The People of Havana
My experience of the people in Havana
He tangata, he tangata, he tangata!
He aha te mea nui o te aoWhat is the most important thing in the world?
He tangata, he tangata, he tangataIt is the people, it is the people, it is the people – Maori proverb
I’m reminded of this Maori proverb whenever I think of our stay in Havana because of the heart-warming interactions we had with so many people. The most important thing in Havana is the people, and it was the people that truely made our stay beautiful even though we were in such a culturally differing environment.
We landed in Havana, haggled with the taxi driver, and then found him such a pleasure to interact with as he helped us learn Spanish. He must’ve known about a handful of English words but we were still able to have a fun ride to our “booked” accomodation. More about that drama here. We found the neighbours so helpful and concerned for us, and the driver took it upon himself to find us a new place. But this was a typical neighbourhood, where they knew each other and had a strong community feel.
We were introduced to our hosts, Lidia who is the housekeeper and Mari who only stayed at night so I”m not sure what her role was. With our language barrier, they didn’t speak any English, I didn’t think I’d grow to cherish these ladies like I did.
We started our stay quite lost without the internet to guide us to locations and to translate for us. The owner understood our budget and introduced us to a local restaurant. This restaurant was not where the tourists eat, but served good food. We still don’t know what this place is called but it is if you’re ever in Havana, it is on San Lazaro between Hospital and Espada. On a side note, the common way to give directions is to give the intersection location. Here we met a young guy who spoke English and who we had the pleasure of building a relationship with. Julio had a natural style about him, he could get along with anyone. He also gave hubby a different Cuban dish every day which hubby loved.
We found out that Julio had a four year old daughter living with her mum in a town ten hours away from Havana. He worked every day for two months and then would get one week off to go see them. His partner had to stay with her mum because of illness so he would WhatsApp his daughter daily. This was typical of the hardship stories we heard here.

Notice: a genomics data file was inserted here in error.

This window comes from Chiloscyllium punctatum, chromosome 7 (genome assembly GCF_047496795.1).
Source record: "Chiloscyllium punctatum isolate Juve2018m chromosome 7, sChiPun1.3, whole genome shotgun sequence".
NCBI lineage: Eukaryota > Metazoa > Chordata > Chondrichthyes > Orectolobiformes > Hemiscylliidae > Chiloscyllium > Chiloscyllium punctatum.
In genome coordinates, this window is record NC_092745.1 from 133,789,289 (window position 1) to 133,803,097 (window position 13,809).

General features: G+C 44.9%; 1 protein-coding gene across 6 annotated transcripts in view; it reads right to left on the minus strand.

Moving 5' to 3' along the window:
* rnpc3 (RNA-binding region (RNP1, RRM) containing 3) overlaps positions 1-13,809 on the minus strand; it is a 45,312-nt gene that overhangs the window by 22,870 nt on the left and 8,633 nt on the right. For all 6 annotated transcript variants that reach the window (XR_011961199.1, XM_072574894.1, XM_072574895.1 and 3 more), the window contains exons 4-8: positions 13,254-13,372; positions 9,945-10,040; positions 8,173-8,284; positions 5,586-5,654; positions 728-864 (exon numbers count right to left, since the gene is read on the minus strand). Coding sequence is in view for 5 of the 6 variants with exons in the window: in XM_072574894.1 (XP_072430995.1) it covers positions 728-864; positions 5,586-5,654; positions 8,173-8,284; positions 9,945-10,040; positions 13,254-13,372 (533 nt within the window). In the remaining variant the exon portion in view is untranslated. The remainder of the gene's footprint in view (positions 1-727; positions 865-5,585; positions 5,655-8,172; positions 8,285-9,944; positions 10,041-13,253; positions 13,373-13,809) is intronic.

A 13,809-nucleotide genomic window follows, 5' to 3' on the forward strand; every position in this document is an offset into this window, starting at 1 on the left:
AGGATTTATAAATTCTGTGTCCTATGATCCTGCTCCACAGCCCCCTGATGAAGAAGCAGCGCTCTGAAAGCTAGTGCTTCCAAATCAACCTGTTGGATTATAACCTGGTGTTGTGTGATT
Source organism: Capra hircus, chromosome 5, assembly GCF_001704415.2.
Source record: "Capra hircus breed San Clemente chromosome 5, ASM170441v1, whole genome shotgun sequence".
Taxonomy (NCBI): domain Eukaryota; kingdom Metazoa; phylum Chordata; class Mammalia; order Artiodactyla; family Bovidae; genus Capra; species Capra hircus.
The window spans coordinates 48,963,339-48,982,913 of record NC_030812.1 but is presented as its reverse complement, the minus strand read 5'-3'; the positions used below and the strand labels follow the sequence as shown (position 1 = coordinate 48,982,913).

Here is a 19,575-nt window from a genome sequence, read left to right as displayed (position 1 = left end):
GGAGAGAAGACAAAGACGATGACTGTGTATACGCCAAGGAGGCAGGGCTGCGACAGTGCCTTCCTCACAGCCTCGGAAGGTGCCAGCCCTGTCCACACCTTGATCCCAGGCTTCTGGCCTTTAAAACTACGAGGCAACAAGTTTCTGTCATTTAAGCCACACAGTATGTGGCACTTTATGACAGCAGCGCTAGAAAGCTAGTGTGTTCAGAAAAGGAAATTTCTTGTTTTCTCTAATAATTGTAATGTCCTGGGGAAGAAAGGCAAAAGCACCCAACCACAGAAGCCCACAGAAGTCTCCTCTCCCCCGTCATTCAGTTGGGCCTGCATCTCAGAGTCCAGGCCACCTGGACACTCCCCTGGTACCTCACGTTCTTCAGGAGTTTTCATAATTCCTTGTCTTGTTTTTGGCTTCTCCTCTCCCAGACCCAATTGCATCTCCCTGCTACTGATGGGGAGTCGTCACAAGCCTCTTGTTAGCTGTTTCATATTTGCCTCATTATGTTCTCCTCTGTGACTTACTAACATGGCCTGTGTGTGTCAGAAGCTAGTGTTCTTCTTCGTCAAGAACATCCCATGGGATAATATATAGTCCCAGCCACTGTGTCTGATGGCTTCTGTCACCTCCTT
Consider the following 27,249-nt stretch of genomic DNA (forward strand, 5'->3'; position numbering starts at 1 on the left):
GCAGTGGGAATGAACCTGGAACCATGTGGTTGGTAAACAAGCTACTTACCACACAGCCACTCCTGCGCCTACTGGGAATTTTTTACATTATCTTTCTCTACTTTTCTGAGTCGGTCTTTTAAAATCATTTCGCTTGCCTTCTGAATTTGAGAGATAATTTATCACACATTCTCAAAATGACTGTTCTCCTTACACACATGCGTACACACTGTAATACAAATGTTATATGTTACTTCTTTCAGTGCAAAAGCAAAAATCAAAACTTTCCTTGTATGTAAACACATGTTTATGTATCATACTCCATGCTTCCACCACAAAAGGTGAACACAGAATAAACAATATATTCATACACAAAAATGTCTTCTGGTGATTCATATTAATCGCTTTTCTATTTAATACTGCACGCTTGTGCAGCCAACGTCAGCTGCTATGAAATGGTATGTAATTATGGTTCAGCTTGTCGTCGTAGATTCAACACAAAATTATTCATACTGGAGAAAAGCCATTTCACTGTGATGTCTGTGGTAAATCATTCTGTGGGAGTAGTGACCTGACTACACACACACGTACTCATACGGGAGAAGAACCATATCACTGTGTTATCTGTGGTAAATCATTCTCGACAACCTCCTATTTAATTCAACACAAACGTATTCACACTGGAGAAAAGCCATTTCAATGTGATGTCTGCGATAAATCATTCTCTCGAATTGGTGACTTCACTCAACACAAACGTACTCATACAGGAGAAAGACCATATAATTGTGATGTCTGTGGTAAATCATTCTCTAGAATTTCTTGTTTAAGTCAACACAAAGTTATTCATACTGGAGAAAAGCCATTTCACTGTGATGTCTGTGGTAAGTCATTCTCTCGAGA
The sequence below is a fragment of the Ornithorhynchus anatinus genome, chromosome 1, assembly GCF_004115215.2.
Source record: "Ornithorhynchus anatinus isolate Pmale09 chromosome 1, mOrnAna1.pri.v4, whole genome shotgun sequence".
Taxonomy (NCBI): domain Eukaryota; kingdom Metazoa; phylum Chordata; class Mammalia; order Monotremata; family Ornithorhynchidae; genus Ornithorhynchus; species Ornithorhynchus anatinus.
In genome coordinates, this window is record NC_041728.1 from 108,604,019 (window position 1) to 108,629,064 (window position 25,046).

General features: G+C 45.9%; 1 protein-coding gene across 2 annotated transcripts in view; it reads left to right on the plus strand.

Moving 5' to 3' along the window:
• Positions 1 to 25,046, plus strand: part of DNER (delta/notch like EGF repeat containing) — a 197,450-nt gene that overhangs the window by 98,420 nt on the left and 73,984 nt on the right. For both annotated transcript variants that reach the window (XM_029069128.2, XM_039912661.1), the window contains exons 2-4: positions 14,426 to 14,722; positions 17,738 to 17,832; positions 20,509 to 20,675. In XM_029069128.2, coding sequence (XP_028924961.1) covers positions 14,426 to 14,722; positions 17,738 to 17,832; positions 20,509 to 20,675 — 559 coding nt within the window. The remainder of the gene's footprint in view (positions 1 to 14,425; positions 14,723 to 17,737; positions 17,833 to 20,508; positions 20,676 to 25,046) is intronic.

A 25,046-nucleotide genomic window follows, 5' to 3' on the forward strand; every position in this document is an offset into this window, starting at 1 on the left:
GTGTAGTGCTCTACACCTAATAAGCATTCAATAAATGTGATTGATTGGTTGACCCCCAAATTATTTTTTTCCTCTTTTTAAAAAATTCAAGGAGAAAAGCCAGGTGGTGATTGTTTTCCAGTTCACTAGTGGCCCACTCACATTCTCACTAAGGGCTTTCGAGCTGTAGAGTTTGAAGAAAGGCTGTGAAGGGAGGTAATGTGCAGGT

The day before his dad was going to drive him, most people don’t own a car, Julio arranged for us to visit his favourite beach in Havana. More about that here.
On our first night I needed to access the internet to get a refund from Airbnb for our failed booking. Mari walked me to one of the government sites, which is usually a park or square. She linked arms with me the whole time which felt like it was for my safety. She stayed away from other people even though I thought we’d get better reception where most people were hovering around. I still couldn’t connect so she cautiously asked around for help and hesitantly approached a person so I could buy a one hour card for 2 CUC. Then she argued with him when I couldn’t connect and in his broken English he said he would make sure it works. I could see she took responsibility of me and perhaps this was her job at our casa particular.
Once I had connected and sent my Airbnb message we strolled back and made conversation with hand motions throwing in one word here and there that we believed the person understood. She showed me photos of her granddaughter who lives in New York. She explained that she hadn’t seen her son since he was six when he escaped to America. She was not allowed a passport so couldn’t travel to see them and her son was not allowed to come back into Cuba or he would have to stay. I cried with her as I felt the sorrow in her loss.